Passengers poised for swifter rail trip

13th November 2007, Comments 0 comments

13 November 2007, LONDON - A new era of high-speed international rail travel starts Wednesday, when the first passengers flood through a new Eurostar terminal here as part of London-Paris trips 20 minutes quicker than before.

13 November 2007

LONDON - A new era of high-speed international rail travel starts Wednesday, when the first passengers flood through a new Eurostar terminal here as part of London-Paris trips 20 minutes quicker than before.

The 306 mile (492 kilometre) ride will now take two hours 15 minutes, while travellers at the London end will also pass through Saint Pancras, a new, painstakingly-restored 19th century terminal updated with all mod cons.

The 5.8 billion pound (8.4 billion euro, 12 billion dollar) transformation comes following the completion of a 68 mile section of high-speed line on the British side.

While the French part of the journey passed in a blur ever since the Channel Tunnel which links the countries opened in 1994, speeds in Britain were limited before the construction of the new track, held up amid financial problems.

As well as quicker journeys between London, Paris and Brussels, the other main difference travellers will notice will be the switch in stations from Waterloo in south London to Saint Pancras in the north.

Waterloo, named after an 1815 battle in which Britain defeated French leader Napoleon Bonaparte, is architecturally uninspiring and crowded, with cramped waiting rooms and two tiny cafes providing scant welcome.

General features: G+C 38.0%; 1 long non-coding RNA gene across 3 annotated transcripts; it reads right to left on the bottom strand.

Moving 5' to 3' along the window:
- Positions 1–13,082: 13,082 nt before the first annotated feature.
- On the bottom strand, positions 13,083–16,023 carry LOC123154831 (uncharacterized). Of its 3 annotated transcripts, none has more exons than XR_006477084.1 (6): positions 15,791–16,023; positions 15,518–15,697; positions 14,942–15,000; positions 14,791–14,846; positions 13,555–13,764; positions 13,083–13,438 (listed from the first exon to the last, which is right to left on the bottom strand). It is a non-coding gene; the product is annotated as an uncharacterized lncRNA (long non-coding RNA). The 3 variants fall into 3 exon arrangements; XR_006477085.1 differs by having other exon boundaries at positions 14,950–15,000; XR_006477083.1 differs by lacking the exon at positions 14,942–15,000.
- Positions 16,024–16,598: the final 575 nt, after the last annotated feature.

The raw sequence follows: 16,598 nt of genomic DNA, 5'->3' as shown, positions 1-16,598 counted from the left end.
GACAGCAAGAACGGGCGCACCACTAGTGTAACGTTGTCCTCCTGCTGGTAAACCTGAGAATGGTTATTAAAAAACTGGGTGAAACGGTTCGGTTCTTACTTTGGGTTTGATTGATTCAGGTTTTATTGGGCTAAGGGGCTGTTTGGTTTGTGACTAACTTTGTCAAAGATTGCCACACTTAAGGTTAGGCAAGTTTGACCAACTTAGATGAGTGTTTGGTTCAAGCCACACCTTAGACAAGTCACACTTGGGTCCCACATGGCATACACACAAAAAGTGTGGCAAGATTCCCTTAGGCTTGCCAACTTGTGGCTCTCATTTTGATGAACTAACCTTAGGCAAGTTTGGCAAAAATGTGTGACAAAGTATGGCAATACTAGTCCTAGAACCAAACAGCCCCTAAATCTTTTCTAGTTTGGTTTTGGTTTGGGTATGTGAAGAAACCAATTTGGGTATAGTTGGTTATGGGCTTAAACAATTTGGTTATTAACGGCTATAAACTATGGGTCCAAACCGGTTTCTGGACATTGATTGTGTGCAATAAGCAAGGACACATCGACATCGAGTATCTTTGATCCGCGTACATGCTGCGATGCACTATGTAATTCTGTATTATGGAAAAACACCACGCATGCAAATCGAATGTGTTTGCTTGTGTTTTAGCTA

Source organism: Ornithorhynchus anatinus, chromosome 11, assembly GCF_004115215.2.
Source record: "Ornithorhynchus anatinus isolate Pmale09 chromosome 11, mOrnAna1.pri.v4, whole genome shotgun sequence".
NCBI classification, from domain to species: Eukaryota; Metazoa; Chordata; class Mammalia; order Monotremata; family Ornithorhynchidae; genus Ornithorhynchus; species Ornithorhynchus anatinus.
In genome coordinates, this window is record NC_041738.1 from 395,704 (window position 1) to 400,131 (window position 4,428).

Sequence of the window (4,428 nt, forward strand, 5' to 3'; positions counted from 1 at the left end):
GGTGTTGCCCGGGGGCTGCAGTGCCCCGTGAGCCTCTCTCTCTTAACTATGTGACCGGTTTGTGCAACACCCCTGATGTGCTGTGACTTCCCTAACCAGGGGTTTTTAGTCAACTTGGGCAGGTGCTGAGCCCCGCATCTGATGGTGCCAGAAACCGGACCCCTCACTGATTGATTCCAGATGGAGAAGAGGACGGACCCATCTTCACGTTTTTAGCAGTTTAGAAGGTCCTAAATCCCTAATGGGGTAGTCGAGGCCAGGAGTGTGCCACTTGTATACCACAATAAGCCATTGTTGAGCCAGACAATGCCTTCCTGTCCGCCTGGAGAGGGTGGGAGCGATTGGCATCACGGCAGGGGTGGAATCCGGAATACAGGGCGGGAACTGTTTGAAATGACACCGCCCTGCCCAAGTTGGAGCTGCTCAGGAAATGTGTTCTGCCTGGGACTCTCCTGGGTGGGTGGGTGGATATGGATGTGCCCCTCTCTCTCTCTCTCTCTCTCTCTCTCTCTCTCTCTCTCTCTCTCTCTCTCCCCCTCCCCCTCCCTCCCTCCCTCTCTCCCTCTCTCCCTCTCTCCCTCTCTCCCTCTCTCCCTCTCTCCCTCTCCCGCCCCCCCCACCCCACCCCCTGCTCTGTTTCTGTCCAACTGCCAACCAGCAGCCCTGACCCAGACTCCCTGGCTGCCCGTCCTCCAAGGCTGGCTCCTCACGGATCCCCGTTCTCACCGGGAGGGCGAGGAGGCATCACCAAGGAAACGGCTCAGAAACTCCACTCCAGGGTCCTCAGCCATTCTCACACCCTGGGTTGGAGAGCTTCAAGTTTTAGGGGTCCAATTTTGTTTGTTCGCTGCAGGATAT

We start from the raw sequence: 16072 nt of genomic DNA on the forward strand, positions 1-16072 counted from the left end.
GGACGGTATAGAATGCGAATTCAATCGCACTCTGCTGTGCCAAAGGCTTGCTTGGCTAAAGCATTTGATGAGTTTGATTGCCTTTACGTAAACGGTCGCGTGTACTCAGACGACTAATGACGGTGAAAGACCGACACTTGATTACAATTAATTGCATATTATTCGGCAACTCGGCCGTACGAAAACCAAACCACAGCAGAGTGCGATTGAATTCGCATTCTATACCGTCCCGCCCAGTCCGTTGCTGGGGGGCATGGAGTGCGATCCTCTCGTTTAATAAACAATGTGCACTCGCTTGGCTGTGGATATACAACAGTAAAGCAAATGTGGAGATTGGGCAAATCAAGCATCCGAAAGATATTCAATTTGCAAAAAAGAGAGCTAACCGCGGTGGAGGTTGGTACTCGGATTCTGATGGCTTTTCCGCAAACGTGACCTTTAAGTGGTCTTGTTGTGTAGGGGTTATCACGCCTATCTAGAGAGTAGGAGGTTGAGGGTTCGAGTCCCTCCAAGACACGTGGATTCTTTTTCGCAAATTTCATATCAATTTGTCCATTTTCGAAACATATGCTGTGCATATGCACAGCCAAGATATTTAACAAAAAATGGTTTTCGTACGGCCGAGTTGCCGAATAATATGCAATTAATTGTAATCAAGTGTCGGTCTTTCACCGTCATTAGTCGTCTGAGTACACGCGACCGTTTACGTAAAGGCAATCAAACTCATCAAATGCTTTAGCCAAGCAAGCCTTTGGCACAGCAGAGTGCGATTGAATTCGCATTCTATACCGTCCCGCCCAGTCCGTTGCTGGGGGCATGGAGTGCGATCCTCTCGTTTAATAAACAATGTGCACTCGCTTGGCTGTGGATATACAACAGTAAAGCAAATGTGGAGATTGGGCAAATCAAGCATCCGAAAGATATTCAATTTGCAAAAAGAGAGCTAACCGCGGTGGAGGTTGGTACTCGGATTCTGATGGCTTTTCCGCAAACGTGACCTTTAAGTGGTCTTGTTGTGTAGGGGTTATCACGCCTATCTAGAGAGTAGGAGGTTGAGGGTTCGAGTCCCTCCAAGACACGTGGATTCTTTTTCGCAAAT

Saint Pancras, red-brick Gothic revival masterpiece, which only a few years ago was crumbling into disrepair, has been restored to its former glory with new additions including the world's longest champagne bar and chic boutiques.

"A 21st century station will be replacing a station from the 1980s," said Guillaume Pepy, chairman of Eurostar, whose advertisements highlighting the switch carried the slogan "Forget Waterloo".

Queen Elizabeth II launched the luxurious new terminal last week, accompanied by a state-of-the-art light show and classical music from the Royal Philharmonic Orchestra.

The transformation of Saint Pancras has also mirrored the regeneration of the surrounding area of King's Cross.

Up until very recently, King's Cross was a by-word for drug deals and prostitution, but now it is undergoing a renaissance, attracting stylish bars and restaurants plus big-name employers including the Guardian newspaper.

Following a short ceremony, the last train from Waterloo to Paris is due to leave Tuesday at 1809 GMT and the first train from Paris to Saint Pancras will arrive Wednesday at 1109 GMT.

In Britain, where the railways are seen as something of a national joke due to frequent overcrowding and delays, the opening of the new Saint Pancras terminal is being viewed as a dual opportunity.

As well as making the trip easier for existing customers, Eurostar hopes it will open up train travel to continental Europe to people living in central and northern England and Scotland.

They will be able to link up directly to Eurostar services through the new Saint Pancras hub.

The firm is also hoping that it will help entice travellers away from flying between London and Paris and Brussels, often on the low-cost airlines which have revolutionised the way Britons fly short-haul in recent years.

Recent advertisements warn travellers that the length of time they spent waiting at the airport may be as long as the flight itself.

Eurostar says that more than a million people had booked to travel on the new high-speed service a week before the grand launch.

AFP

Subject: French news

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